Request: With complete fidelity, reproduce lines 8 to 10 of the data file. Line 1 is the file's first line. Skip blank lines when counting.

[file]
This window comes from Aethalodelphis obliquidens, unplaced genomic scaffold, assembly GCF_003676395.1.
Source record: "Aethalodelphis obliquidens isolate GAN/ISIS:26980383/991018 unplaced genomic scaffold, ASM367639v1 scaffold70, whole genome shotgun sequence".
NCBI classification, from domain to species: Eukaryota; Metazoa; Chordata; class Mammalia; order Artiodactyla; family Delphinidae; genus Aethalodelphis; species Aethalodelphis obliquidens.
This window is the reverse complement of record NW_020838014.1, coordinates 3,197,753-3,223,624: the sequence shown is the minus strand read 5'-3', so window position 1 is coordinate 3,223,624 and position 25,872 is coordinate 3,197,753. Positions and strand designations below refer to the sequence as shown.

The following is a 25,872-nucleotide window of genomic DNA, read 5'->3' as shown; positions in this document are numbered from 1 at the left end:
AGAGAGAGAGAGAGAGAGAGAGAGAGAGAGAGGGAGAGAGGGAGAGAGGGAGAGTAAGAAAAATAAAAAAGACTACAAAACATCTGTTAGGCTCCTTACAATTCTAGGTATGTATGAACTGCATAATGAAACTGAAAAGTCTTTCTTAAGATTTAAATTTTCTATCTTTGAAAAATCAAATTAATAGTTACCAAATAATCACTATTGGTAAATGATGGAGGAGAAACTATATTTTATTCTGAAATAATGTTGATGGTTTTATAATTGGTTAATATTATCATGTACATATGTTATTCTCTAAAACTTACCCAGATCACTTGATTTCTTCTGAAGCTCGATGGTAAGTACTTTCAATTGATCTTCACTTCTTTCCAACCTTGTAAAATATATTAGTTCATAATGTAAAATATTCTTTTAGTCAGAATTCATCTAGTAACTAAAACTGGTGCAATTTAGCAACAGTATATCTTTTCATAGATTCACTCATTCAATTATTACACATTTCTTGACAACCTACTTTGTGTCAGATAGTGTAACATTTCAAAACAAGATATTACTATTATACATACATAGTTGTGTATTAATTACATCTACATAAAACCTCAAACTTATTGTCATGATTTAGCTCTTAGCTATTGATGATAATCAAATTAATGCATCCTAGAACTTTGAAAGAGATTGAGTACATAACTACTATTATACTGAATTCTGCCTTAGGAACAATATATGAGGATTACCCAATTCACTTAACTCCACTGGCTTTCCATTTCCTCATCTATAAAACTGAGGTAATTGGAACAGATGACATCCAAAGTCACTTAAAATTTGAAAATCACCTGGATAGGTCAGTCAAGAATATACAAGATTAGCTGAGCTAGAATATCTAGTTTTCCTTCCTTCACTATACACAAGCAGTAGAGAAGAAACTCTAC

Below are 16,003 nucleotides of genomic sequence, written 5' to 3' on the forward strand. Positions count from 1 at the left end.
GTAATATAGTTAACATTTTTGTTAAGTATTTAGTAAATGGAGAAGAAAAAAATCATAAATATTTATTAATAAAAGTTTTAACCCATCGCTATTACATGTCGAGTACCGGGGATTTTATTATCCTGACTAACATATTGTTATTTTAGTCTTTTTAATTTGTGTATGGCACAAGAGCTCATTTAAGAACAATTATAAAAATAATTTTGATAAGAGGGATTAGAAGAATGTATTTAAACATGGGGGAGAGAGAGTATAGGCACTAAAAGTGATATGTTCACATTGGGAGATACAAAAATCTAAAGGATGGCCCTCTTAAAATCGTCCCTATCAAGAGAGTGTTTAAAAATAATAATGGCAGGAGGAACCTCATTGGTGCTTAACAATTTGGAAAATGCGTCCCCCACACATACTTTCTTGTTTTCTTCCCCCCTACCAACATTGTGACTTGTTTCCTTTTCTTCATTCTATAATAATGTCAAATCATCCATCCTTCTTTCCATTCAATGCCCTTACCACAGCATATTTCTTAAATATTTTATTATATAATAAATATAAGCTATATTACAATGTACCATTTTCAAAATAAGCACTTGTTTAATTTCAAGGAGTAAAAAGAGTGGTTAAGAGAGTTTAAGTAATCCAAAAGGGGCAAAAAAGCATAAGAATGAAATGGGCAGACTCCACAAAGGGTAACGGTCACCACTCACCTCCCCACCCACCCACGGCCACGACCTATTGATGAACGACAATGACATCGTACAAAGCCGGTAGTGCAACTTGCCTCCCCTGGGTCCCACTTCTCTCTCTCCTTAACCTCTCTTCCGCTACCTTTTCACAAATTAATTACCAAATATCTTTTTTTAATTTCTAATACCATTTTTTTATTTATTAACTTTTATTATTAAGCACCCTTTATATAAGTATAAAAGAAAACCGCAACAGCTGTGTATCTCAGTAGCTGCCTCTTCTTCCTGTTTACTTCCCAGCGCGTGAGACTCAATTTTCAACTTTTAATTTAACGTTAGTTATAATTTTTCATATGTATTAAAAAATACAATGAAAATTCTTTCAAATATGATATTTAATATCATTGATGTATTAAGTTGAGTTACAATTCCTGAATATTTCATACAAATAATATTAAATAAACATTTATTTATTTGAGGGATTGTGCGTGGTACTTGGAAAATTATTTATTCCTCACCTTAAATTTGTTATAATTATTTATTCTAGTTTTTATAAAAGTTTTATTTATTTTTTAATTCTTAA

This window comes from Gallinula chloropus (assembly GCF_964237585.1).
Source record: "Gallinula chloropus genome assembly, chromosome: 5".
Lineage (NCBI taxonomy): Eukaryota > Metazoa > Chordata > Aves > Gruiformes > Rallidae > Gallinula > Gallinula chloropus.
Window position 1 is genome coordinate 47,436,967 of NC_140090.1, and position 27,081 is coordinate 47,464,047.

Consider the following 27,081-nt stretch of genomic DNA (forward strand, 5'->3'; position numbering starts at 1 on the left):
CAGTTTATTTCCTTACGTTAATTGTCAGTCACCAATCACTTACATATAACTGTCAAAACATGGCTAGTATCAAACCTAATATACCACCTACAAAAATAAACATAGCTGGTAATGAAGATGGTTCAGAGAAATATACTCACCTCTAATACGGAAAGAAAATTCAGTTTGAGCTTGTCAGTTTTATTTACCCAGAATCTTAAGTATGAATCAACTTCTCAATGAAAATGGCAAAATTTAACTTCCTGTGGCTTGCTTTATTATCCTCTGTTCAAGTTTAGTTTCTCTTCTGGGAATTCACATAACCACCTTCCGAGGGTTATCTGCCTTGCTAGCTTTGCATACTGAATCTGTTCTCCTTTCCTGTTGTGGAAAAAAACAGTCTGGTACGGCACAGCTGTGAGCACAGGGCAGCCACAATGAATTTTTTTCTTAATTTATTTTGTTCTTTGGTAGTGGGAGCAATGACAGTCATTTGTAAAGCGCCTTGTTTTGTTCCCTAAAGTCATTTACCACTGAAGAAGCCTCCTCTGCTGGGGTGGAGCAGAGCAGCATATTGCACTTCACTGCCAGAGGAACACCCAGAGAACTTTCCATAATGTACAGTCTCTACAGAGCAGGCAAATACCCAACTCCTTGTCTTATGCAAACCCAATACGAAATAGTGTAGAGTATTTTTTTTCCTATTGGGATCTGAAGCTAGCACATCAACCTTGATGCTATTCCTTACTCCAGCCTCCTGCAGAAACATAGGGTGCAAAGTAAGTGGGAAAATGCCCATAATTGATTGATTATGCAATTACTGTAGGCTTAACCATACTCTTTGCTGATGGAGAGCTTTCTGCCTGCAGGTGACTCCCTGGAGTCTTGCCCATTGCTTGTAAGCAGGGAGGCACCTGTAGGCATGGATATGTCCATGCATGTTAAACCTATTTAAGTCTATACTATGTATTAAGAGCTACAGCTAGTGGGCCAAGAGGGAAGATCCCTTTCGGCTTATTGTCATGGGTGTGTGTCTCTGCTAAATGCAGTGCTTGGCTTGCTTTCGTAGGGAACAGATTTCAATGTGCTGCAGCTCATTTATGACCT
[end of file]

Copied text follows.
GTAATATAGTTAACATTTTTGTTAAGTATTTAGTAAATGGAGAAGAAAAAAATCATAAATATTTATTAATAAAAGTTTTAACCCATCGCTATTACATGTCGAGTACCGGGGATTTTATTATCCTGACTAACATATTGTTATTTTAGTCTTTTTAATTTGTGTATGGCACAAGAGCTCATTTAAGAACAATTATAAAAATAATTTTGATAAGAGGGATTAGAAGAATGTATTTAAACATGGGGGAGAGAGAGTATAGGCACTAAAAGTGATATGTTCACATTGGGAGATACAAAAATCTAAAGGATGGCCCTCTTAAAATCGTCCCTATCAAGAGAGTGTTTAAAAATAATAATGGCAGGAGGAACCTCATTGGTGCTTAACAATTTGGAAAATGCGTCCCCCACACATACTTTCTTGTTTTCTTCCCCCCTACCAACATTGTGACTTGTTTCCTTTTCTTCATTCTATAATAATGTCAAATCATCCATCCTTCTTTCCATTCAATGCCCTTACCACAGCATATTTCTTAAATATTTTATTATATAATAAATATAAGCTATATTACAATGTACCATTTTCAAAATAAGCACTTGTTTAATTTCAAGGAGTAAAAAGAGTGGTTAAGAGAGTTTAAGTAATCCAAAAGGGGCAAAAAAGCATAAGAATGAAATGGGCAGACTCCACAAAGGGTAACGGTCACCACTCACCTCCCCACCCACCCACGGCCACGACCTATTGATGAACGACAATGACATCGTACAAAGCCGGTAGTGCAACTTGCCTCCCCTGGGTCCCACTTCTCTCTCTCCTTAACCTCTCTTCCGCTACCTTTTCACAAATTAATTACCAAATATCTTTTTTTAATTTCTAATACCATTTTTTTATTTATTAACTTTTATTATTAAGCACCCTTTATATAAGTATAAAAGAAAACCGCAACAGCTGTGTATCTCAGTAGCTGCCTCTTCTTCCTGTTTACTTCCCAGCGCGTGAGACTCAATTTTCAACTTTTAATTTAACGTTAGTTATAATTTTTCATATGTATTAAAAAATACAATGAAAATTCTTTCAAATATGATATTTAATATCATTGATGTATTAAGTTGAGTTACAATTCCTGAATATTTCATACAAATAATATTAAATAAACATTTATTTATTTGAGGGATTGTGCGTGGTACTTGGAAAATTATTTATTCCTCACCTTAAATTTGTTATAATTATTTATTCTAGTTTTTATAAAAGTTTTATTTATTTTTTAATTCTTAA

This window comes from Gallinula chloropus (assembly GCF_964237585.1).
Source record: "Gallinula chloropus genome assembly, chromosome: 5".